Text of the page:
In Spring 2014 NJIT Theatre Arts professor Louis Wells invited me, as a musician, to participate in the Newark Improvisation Festival (held May 10 in Bradley Hall, Rutgers University-Newark). My daughter Aleatory and I began taking guitar lessons together in early April, so I decided—with my new instrument—to prepare a digital poetry performance with synchronized sound and media (visual accompaniment with embedded textual arrangement). I would interconnect a series of pictures to the sound by way of MIDI (Musical Instrument Digital Interface) technology, specifically Eugenio Tisselli’s software program MIDIPoet—my experiments with which I’ve documented in posts on Netarteryand Authoring Software.
Lara Durback, Greg Turner, Garbage Research 1: Hoarders and those resembling hoarders (Dusie/No No Press, 2011), unpriced — This little collage of found materials, original commentary, illustrations and sketches is part of Durback’s ethics of making, a commitment to recycling everything. To that extent, then, the subject of hoarding holds a mirror up to the found stuff that comprises this chapbook. The house of mirrors is a system of ecology here; feedback and loop are pertinent practices. And yet a large part of the commentary concerns the television program Hoarders, a show that focuses on those who withhold themselves and their “stuff” from circulation. Durback thus investigates the emotional toll — guilt and shame as effects of what we might be tempted to deem adolescent recalcitrance vis-à-vis obsolescence (a psychoanalytic perspective might see in hoarding arrested development at the anal stage….).
In the June 10 Haaritz, Linda Zisquit writes: "Had Yona Wallachsurvived the breast cancer that she chose not to treat – and that ultimately killed her in 1985 – she would have been 70 years old on June 10. Wallach, a controversial diva of Hebrew poetry, attracted censure, admirers and lovers for her eroticism, blasphemy and experimental Hebrew. She is best known for provocative works with fluid gender boundaries like “Jonathan,” from her first book, “Things” (1966); and “Tefillin,” from “Wild Light” (1983), in which a female speaker imagines donning phylacteries in a violent sexual context." (Zisquit translated Wild Light, a selection of Wallach's poems for Sheep Meadow Press published in 1997.) (Tefillin are used in Jewish prayer: two small leather cases containing portions of the Torah , which are wrapped with straps on the forehead and the left arm.)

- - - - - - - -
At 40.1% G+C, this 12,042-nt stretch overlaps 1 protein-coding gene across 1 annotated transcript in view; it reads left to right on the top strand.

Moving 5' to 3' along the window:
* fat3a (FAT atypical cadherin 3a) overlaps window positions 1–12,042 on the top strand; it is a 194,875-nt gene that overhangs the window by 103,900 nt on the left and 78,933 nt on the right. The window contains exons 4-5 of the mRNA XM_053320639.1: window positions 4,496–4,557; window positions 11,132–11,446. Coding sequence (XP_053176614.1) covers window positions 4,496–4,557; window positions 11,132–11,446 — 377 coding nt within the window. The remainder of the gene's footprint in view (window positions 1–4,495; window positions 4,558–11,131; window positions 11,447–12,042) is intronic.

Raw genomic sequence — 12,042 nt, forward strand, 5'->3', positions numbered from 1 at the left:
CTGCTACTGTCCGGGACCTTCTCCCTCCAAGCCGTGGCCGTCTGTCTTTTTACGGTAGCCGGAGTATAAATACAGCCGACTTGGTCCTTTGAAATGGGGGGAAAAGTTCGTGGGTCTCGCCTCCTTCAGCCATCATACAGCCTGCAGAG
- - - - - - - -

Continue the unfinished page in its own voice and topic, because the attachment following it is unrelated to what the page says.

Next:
[The following is a new work by David Antin, commissioned for The Oppens Remembered: Poetry, Politics, Friendship, edited by Rachel Blau Du Plessis & scheduled for publication in a new & important series from University of New Mexico Press. The over-all series, titled Recencies: Research and Recovery in Twentieth-Century American Poetics & under the directorship of Matthew Hofer, began last year with the publication of the collected letters of Amiri Baraka and Ed Dorn & promises more contemporary & modernist work in & out of series. David Antin’s selected talk poems, How Long Is the Present, edited by Steve Fredman, will also be published by New Mexico, scheduled for later this year.]
A young man has written a slim book of poems. He has sent the manuscript to an older poet whose poetry he admires. The older poet approves of the work and allows his approval to be printed in the book as a kind of preface. His name is Ezra Pound.
Ed Roberson, The New Wing of the Labyrinth (Singing Horse Press, 2009), 83 pp. $15.00—The last section — part 4 — of Part One is titled “at the ends of the earth.” I can’t help but think of Roberson’s recent, and magnificent, book, To See the Earth Before the End of the World. The reversal of earth and world in these titles portending absolute limits is, I think, one way to think about the devastation of life after (near) death that suffuses this book from five years ago. Depression, mania and suicide occupy the thoughts of Roberson’s narrators in what has to the darkest book of his I’ve read. As the title poem and cover photo suggests, this is a record of failure, a grounded Daedalus, a rescued Icarus, as noted in, for example, “Deep Song”: “the body left / shocked surprise of / weakened of part of / of different not all / alive but left.” These poems have the somber resignation and world weariness that Tennyson captures in his bleak “Ulysses.” Roberson’s narrators are no “idle” kings but their idylls arrest themselves in the paralysis of utter speech, mere talk.